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Peter Kenyon (born 1954 in Stalybridge, Cheshire) is a British businessman who has served as the chief executive of English Premier League clubs Manchester United Football Club and Chelsea Football Club, where he has been involved in contentious transfer dealings.
Kenyon took up the role of deputy chief executive at his boyhood team Manchester United in 1997, where he sat on the Board of Directors. He was promoted to chief executive in August 2000 following the departure of Martin Edwards. Kenyon was influential in persuading long-serving manager Alex Ferguson to remain at the club despite Ferguson's original intention to retire in 2002. One of the other notable aspects of Kenyon's time in charge was the fact that the club dismissed their rigid wage structure and spent large sums of money on players such as Juan Sebastian Veron and Rio Ferdinand. During his time in his role, the club actually became one of the most financially stable, while simultaneously expanding their global appeal.
Kenyon was the main spokesman for the non-footballing side of Chelsea as Roman Abramovich does not give interviews or attend press conferences and Chelsea's chairman Bruce Buck keeps a low profile. Kenyon's background is in marketing, and he was recruited by Chelsea to increase the club's commercial income.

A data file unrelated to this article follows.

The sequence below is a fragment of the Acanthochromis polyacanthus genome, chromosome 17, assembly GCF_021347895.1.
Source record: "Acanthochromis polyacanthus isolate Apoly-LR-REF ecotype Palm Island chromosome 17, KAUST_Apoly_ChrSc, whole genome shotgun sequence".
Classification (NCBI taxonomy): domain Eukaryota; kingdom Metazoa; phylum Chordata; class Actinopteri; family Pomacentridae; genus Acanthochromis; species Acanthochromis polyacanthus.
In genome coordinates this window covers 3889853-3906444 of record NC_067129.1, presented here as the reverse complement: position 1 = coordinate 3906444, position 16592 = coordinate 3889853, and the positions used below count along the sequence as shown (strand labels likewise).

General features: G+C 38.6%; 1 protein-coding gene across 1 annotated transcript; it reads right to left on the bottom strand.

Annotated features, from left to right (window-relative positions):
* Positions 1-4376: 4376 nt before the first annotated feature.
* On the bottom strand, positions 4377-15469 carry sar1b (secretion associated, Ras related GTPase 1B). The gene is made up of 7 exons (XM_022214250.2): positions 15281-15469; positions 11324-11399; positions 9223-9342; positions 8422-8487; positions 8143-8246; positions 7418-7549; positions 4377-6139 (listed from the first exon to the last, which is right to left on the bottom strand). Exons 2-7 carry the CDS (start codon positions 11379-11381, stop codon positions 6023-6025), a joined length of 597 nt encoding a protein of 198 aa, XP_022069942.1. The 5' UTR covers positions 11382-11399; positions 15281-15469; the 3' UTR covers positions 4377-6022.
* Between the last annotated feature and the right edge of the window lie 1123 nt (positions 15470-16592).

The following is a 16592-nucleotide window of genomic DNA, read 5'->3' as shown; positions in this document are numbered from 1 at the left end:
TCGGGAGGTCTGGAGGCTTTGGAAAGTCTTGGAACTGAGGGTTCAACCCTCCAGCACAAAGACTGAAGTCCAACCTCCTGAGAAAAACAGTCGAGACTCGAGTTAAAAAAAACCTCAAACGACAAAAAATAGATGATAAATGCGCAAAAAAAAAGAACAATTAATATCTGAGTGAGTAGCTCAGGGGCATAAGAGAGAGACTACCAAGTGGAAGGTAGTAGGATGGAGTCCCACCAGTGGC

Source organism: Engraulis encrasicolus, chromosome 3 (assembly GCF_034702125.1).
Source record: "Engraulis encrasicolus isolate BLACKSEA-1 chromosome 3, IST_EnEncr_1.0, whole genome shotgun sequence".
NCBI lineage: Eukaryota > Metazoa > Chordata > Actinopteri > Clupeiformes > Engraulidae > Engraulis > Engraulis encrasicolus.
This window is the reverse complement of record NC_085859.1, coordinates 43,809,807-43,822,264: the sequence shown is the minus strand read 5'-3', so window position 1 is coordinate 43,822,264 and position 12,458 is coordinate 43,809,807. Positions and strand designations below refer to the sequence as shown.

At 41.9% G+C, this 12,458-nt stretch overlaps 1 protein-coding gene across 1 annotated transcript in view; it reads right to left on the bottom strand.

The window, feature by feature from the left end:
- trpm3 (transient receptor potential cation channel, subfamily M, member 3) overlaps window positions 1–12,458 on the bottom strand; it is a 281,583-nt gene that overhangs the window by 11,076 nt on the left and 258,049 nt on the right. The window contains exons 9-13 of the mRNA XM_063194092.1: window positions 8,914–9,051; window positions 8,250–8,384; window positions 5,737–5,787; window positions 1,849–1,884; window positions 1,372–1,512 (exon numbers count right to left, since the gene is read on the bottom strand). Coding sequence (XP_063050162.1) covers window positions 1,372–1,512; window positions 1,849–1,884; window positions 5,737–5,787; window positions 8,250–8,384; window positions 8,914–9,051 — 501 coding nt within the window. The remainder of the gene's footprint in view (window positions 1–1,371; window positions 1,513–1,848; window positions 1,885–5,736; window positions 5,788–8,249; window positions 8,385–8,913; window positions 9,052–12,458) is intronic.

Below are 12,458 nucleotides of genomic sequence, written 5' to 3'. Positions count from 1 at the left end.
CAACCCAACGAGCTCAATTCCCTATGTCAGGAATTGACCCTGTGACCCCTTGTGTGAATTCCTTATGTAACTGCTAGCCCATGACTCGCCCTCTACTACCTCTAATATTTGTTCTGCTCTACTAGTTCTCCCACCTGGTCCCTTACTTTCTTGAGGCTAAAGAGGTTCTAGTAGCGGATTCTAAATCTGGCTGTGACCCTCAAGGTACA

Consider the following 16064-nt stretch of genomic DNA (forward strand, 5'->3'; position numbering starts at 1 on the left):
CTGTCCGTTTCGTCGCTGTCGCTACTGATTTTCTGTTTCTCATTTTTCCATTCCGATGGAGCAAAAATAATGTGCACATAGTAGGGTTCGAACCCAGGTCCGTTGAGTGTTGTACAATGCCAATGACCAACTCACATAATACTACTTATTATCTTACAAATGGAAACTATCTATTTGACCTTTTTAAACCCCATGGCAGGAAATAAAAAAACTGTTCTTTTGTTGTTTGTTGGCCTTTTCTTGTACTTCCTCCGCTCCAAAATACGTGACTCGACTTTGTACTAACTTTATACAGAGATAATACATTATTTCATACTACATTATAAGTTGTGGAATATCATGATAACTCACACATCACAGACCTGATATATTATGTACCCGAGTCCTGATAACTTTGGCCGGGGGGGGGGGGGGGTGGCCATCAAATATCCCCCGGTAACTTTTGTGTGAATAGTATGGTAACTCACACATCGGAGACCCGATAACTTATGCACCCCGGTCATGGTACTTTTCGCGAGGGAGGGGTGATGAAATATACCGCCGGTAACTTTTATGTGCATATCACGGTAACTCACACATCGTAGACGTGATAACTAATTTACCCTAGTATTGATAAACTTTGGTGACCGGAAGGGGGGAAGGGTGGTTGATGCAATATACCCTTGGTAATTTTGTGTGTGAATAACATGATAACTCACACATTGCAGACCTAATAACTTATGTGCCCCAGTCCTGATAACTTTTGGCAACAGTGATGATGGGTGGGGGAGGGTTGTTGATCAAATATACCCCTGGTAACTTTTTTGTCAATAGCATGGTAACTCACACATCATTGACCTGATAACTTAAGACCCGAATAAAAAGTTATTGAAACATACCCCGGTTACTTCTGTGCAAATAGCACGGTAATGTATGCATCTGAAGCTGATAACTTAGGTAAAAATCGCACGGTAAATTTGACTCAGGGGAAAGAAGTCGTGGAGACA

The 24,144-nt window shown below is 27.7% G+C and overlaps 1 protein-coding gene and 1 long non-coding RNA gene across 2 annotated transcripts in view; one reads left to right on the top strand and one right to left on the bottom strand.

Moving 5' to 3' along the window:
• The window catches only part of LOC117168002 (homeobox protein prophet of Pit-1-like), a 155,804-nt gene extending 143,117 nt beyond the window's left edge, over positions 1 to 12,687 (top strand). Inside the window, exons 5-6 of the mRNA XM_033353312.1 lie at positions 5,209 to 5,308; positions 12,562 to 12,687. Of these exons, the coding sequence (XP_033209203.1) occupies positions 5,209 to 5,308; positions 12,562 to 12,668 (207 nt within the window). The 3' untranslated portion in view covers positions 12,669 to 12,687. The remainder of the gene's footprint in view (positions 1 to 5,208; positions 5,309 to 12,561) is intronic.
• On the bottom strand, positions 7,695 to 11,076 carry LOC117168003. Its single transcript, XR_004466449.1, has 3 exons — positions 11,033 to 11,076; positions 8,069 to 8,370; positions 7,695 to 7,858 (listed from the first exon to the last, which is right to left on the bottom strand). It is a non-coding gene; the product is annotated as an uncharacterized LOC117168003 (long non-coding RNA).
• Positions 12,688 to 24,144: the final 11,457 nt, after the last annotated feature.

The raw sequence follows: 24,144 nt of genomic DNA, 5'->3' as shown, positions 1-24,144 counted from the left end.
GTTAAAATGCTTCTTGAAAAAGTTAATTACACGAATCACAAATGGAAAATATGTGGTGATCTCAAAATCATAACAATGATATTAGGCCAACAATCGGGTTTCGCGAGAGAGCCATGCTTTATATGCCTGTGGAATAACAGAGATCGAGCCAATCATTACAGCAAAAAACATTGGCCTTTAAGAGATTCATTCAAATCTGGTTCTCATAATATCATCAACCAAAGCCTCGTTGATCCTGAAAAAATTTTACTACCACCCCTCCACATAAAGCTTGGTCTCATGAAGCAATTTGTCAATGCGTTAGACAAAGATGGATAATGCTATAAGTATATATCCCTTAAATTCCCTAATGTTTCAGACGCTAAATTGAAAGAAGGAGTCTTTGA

His move to Chelsea was controversial, not least as he proclaimed himself as a lifelong Manchester United supporter, and the fact that Chelsea's wealth was seen as a major threat to United's almost unbroken dominance of the English game since the early 1990s.
Since joining Chelsea, Kenyon has been involved in high-profile controversies including an attempt to persuade the manager of the England national team Sven-Göran Eriksson to become manager of Chelsea, and the tapping-up of former Arsenal and England left-back Ashley Cole.
On 16 September 2009, Chelsea announced that Kenyon would be leaving his chief executive role at Chelsea at the end of October.
Kenyon departed his post amid a flurry of speculation that he would replace Garry Cook at Manchester City.
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